Holocaust survivor shares experiences with middle school students

March 29, 2019
Fred Amram with students

Eighth graders at Stillwater Middle School had the rare opportunity to hear from a Holocaust survivor. 85-year-old Fred Amram talked about his experiences growing up in Nazi Germany. He spent his early years in Hannover, Germany where he lived through the Holocaust from its inception in 1933.

Amram told students that the atrocities of millions being murdered in concentration camps didn’t happen overnight. He stressed how anti-Semitism built slowly across Germany because non-Jews just watched and didn’t do anything to stop it.

Amram was 2 years old when the Nazi Party passed the Nuremberg Laws in 1935, which deprived Jews of their citizenship and prohibited them from marrying or having relations with Germans.

He told of witnessing the national wave of violent anti-Jewish attacks known as Kristallnacht and the Gestapo raiding his home; he watched British bombers from his balcony, when Jews were banned from air raid shelters; he saw his father forced into slave labor; his grandmother, aunt and uncle, and 3-year-old cousin were killed in the ghettos and concentration camps.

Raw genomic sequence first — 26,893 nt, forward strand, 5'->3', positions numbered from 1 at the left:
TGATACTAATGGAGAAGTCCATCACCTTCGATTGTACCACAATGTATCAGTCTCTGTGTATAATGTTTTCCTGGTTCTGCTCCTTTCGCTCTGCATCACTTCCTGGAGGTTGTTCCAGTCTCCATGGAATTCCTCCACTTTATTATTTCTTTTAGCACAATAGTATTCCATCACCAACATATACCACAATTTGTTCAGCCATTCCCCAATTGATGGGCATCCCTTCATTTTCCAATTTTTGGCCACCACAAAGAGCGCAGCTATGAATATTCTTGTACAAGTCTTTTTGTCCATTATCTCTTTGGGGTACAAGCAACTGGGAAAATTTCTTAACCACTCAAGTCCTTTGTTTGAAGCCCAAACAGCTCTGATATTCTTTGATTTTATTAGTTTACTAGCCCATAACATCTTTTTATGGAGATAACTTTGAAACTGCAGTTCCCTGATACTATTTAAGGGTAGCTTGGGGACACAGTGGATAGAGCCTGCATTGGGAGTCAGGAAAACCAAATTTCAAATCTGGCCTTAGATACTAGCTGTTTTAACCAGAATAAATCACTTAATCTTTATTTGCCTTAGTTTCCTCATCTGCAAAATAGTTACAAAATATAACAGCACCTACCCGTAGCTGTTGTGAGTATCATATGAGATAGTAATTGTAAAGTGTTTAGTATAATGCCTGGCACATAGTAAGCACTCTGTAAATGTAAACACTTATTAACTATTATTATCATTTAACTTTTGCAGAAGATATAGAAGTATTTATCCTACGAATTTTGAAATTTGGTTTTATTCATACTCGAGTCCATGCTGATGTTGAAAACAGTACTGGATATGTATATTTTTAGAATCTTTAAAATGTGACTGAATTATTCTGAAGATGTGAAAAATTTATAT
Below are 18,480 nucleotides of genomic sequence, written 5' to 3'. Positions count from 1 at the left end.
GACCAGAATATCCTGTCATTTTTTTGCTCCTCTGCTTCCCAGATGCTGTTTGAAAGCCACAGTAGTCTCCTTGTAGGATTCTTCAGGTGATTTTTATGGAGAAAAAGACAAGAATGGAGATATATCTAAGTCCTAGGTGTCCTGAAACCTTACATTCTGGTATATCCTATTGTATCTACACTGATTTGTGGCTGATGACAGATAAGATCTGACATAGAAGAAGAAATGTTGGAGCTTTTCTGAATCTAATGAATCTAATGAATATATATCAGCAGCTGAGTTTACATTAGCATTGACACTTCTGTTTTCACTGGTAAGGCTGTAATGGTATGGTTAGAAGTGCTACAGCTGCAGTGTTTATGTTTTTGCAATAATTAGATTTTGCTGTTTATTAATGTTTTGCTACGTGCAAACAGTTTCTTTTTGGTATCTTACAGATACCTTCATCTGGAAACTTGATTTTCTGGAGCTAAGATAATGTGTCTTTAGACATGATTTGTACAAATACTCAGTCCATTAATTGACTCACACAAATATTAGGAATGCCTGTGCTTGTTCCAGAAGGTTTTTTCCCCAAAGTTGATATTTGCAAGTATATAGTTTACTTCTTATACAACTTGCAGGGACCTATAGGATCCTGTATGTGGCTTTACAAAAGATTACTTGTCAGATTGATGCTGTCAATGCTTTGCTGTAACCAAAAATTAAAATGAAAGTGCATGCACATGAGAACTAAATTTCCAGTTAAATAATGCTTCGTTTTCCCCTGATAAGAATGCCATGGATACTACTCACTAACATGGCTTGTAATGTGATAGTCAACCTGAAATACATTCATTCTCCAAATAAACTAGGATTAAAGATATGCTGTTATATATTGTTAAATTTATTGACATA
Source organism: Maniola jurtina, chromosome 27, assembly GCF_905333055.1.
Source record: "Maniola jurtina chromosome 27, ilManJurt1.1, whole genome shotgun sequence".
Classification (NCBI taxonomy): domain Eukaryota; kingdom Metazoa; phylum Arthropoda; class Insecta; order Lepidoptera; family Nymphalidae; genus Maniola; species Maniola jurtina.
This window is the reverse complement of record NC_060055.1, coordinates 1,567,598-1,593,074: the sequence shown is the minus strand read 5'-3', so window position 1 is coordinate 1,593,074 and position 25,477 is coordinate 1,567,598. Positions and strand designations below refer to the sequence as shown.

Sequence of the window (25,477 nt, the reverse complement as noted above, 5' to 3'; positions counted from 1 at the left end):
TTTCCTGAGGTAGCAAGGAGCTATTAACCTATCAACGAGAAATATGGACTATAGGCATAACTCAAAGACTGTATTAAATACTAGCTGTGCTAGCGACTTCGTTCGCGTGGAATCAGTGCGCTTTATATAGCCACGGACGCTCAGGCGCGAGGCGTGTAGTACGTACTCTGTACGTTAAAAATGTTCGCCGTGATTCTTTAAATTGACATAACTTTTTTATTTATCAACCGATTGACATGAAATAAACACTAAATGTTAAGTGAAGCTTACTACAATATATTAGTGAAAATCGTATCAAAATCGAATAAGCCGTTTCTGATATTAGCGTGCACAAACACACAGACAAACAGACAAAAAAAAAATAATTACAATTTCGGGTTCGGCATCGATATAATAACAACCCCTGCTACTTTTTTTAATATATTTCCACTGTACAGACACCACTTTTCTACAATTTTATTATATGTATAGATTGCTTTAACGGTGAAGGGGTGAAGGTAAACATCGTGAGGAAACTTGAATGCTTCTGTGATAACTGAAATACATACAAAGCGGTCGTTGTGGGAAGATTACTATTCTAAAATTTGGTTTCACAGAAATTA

During his presentation, Amram repeatedly stopped to challenge the students, asking “What would you do if this was happening in Stillwater today?” He urged them to be upstanders, not bystanders when they witness wrongdoing.

Amram was invited to share his experiences at SMS by eighth graders Berit Serle and Kennedy Tope who were working on an English project. They were initially going to personally interview Amram but wanted to bring his story to a larger audience to impact more people.

“I am a firm believer that empathy is found in personal experiences and not movies or videos or even in museums,” said Serle. “Hearing him talk hit a nerve more than any museum ever could.”

Serle and Tope took it upon themselves to organize the event. They say they have always been civic-minded.

“We’ve been friends since the fourth grade,” said Tope. “I always hoped that we’d like, um …”

“... that we’d change the world,” finished Serle.

“We’ve changed the perspective of a few people,” Serle added. “We’re still getting to the world thing but we’ll get there eventually.”